Congenital heart defects (CHD) are the most frequent of the major congenital anomalies, representing a major global health problem and are responsible for one of the highest mortalities in newborns after birth, especially if delivered preterm [14]. Indeed 28% of all major congenital defects consist of heart defects [2]. Reported total CHD birth prevalence increased substantially over time, from 0.6 per 1000 live births in 1930 to 1934 to 9.1 per 1000 live births after 1995. Over the last 15 years, stabilization occurred, corresponding to 1.35 million newborns with CHD every year [1]. The estimate of 8 per 1000 live births is generally accepted as the best approximation [4]. As the management of neonates with CHD is constantly improving [58], there is still little effort put into the optimization of planning the subsequent pregnancies. The lack of development of strategies regarding the timing of the next conception to minimize the risk of recurrence of CHD is concerning.

The best inter-pregnancy interval (IPI) for the next successful pregnancy has been thoroughly studied in the past years. Six background papers and one supplementary paper were considered by World Health Organization experts in preparing the recommendations for birth spacing to improve maternal and neonatal outcome [913]. They recommended in uncomplicated pregnancies after a live birth, an interval before attempting the next pregnancy of at least 24 months in order to reduce the risk of adverse maternal, perinatal and infant outcomes [14]. However, there are no data focusing on heart defects and counselling of parents in regard to what might be optimal for the next pregnancy.

The aim of the study was to determine whether IPI, maternal age, or number of pregnancies have any influence on the recurrence of congenital heart disease in the subsequent pregnancies.

Material and methods

The study was designed following the STROBE guideline statement [15] for case-control studies. Retrospective analysis of the documentation, consisting of medical histories and ultrasonographic examinations of fetuses from the reference centre of prenatal cardiology was conducted. Data included the cases that were diagnosed from years 2001 to 2017.

Data related to IPI, maternal age, number of past pregnancies, medical history, number of pregnancy losses, and type of CHD were collected. Patients who had a past history of pregnancy with congenital heart disease and who had a subsequent pregnancy with or without congenital heart disease were eligible for the study. Exclusion criteria were pregnancies conceived by in-vitro fertilization, multiple pregnancies, pregnancies with non-cardiac congenital defects and unknown or incomplete follow-up of patients and pregnancies. All eligible cases were analysed retrospectively and divided into two groups: group I – no congenital heart defect in subsequent pregnancy, group II – recurrence of congenital heart disease in following pregnancy. Smoking habits as well as socio-demographic characteristics were not evaluated in this study.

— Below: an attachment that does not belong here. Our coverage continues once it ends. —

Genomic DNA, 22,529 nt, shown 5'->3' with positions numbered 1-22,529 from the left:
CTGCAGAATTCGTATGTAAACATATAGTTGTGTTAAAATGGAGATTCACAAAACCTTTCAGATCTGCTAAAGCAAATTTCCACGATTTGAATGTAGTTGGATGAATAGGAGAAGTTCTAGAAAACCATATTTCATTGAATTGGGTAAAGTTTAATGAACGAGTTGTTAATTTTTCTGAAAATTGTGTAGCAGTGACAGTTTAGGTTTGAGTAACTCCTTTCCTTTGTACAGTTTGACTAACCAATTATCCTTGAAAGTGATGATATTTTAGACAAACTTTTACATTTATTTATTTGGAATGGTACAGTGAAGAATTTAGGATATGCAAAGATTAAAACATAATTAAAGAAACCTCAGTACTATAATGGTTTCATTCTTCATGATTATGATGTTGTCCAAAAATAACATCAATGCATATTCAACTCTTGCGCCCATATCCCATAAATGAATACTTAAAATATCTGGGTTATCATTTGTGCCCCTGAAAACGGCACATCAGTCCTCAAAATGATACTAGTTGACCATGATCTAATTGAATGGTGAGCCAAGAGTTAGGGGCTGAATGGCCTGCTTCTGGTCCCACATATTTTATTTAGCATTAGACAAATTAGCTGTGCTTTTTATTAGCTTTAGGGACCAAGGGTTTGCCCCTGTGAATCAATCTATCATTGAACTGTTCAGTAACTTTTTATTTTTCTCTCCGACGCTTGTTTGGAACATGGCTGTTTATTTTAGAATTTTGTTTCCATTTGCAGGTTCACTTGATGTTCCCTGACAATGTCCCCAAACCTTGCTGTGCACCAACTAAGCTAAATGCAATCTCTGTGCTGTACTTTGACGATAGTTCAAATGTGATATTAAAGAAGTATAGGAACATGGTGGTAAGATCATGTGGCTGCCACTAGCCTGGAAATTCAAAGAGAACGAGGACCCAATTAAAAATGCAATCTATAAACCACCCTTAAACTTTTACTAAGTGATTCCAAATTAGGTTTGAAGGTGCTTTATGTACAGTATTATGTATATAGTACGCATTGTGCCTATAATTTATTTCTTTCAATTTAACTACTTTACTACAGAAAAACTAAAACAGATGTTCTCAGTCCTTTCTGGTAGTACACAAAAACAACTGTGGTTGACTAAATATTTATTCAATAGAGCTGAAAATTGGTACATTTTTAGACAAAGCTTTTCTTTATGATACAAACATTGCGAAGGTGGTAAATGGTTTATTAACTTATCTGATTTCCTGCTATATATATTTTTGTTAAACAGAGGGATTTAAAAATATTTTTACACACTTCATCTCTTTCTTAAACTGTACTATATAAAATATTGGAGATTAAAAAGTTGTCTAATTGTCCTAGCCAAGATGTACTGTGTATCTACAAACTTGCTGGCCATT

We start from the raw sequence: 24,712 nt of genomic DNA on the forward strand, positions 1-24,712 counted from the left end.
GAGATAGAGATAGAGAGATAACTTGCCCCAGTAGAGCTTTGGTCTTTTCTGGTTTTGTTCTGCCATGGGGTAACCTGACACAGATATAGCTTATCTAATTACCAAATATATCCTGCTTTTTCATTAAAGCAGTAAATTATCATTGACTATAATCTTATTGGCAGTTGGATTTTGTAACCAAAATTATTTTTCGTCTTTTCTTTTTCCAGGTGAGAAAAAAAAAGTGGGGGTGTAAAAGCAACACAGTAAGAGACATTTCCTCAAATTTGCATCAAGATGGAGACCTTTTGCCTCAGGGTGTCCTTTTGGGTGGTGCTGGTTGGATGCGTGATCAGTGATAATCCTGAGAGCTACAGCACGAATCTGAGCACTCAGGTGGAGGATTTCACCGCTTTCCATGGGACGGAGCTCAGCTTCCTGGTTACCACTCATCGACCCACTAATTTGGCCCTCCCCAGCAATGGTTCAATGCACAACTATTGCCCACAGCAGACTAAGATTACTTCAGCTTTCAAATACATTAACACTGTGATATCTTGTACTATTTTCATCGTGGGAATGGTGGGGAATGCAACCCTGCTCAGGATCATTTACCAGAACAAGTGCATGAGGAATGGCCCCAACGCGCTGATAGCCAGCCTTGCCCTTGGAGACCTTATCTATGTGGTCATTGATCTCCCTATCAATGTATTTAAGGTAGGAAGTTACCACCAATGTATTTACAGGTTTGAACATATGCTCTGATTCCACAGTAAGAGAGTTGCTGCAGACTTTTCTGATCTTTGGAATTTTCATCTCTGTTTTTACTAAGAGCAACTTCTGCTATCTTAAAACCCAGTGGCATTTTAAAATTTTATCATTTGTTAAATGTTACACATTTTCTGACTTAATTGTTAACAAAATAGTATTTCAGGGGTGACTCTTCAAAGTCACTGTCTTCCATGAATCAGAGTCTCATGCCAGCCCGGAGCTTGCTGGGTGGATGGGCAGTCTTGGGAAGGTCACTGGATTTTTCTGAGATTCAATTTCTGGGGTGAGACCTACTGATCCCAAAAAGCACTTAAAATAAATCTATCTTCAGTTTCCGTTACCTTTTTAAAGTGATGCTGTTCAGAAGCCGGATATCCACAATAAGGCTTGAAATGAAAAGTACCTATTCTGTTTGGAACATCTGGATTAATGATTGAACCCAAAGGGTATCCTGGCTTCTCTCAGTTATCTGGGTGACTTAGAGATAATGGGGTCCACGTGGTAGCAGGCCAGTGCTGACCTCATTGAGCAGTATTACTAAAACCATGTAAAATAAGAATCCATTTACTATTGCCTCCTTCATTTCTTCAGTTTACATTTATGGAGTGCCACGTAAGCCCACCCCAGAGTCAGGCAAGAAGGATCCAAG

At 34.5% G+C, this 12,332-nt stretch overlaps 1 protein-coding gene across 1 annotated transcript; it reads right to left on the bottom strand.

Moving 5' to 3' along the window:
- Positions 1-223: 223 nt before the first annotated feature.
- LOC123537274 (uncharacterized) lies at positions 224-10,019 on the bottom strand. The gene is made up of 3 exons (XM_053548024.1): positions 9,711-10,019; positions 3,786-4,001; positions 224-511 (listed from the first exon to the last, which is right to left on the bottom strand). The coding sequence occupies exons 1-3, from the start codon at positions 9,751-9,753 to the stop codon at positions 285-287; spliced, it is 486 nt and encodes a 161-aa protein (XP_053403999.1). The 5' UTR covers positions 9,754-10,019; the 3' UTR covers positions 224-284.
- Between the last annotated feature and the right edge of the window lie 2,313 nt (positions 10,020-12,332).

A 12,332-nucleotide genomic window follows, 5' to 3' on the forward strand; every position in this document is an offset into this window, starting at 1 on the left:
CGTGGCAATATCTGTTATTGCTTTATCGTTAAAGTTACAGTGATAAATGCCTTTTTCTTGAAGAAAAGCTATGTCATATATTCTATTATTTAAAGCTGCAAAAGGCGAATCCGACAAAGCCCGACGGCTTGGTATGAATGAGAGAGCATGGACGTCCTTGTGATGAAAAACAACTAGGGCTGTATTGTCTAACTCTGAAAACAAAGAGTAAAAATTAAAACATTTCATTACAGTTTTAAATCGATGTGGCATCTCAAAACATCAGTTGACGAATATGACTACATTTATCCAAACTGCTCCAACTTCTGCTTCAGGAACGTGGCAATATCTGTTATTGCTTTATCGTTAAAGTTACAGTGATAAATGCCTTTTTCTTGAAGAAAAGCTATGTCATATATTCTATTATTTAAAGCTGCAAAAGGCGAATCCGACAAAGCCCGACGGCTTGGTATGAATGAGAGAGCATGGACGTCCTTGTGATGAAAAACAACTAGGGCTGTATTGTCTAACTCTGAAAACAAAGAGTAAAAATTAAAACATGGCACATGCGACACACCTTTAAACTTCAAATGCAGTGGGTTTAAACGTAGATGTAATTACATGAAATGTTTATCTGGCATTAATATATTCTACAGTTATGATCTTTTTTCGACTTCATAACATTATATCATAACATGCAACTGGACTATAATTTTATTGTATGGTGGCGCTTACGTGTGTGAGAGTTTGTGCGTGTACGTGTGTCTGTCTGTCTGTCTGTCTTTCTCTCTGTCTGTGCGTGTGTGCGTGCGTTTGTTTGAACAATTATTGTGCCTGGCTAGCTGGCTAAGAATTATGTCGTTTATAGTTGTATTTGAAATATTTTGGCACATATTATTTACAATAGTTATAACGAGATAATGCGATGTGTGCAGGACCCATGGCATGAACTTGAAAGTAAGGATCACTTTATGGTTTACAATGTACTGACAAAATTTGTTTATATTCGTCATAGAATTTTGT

Ethical approval

All procedures followed were in accordance with ethical standards of the responsible committee on human experimentation (institutional and national) and with the Helsinki Declaration of 1964 and its later amendments. Informed consent was obtained from all patients for being included in the study. All patient information were anonymised.

Ethical approval for the research was obtained from the Bioethical Committee of the Medical University of Lodz, reference number: RNN/326/18/KE.

Statistical analysis

The IPIs (birth-to-pregnancy intervals) were calculated according to the standardised method for IPI calculation [14], as the time between the resolution of primary pregnancy of a fetus with CHD and the estimated start of the subsequent pregnancy (birth date minus gestational age). Gestational age was based on the best clinical estimate using ultrasound examination and/or last menstruation period. Inter-pregnancy intervals were rounded to full months and categorised as: 1–6, 7–12, 13–24, 25–36 and > 36 months.

Other variables considered were age of the mother, number of past pregnancies, number of past pregnancy losses, past and present condition of the pregnancy.

Normality for continuous variables was assessed by the Shapiro-Wilk test. Study groups were compared using Student’s t-test or the Mann-Whitney U-test according to data distribution. The χ2, Fisher’s exact test (for expected cell-size < 5) and McNemar test (for repeated measures) were used for dichotomous variables. Multivariable Cox proportional hazard regression was used to estimate adjusted hazard ratios (AHR) and their 95% confidence interval (CI), accounting for maternal age and parity. Missing data were excluded from the analysis. Statistical analysis was performed using Microsoft Excel and Statistica 13.1 software. Two-tailed p values less than 0.05 were accepted to be statistically significant.


We selected 144 cases of women with registered pregnancy with a complete medical history and echocardiographic examination, following previous pregnancies with fetuses having CHD. After dividing the women into two groups, there were 117 women without subsequent CHD (group I) and 27 women with subsequent CHD (group II).

Percentage distribution of CHD in both groups is presented in Table I. The CHD in approximately 25% of group I was hypoplastic left heart syndrome (HLHS) and in approximately 25% of group II it was ventricular septal defect (VSD). The observed differences were consistent with random variation (χ2 test p > 0.4300). Intra- and intergroup similarity between CHDs were assessed: 12 out of 27 cases were concordant CHD and 11 out of 27 cases CHD were similar. There was no agreement between the past and present CHD in the 4 cases. Concordance of defects was assessed according to the anatomical similarity. There was no statistical evidence for concordance between the past and the subsequent CHD phenotype (p > 0.4000).

Table I

Diagnoses of congenital heart defects and numbers of fetuses with CHD present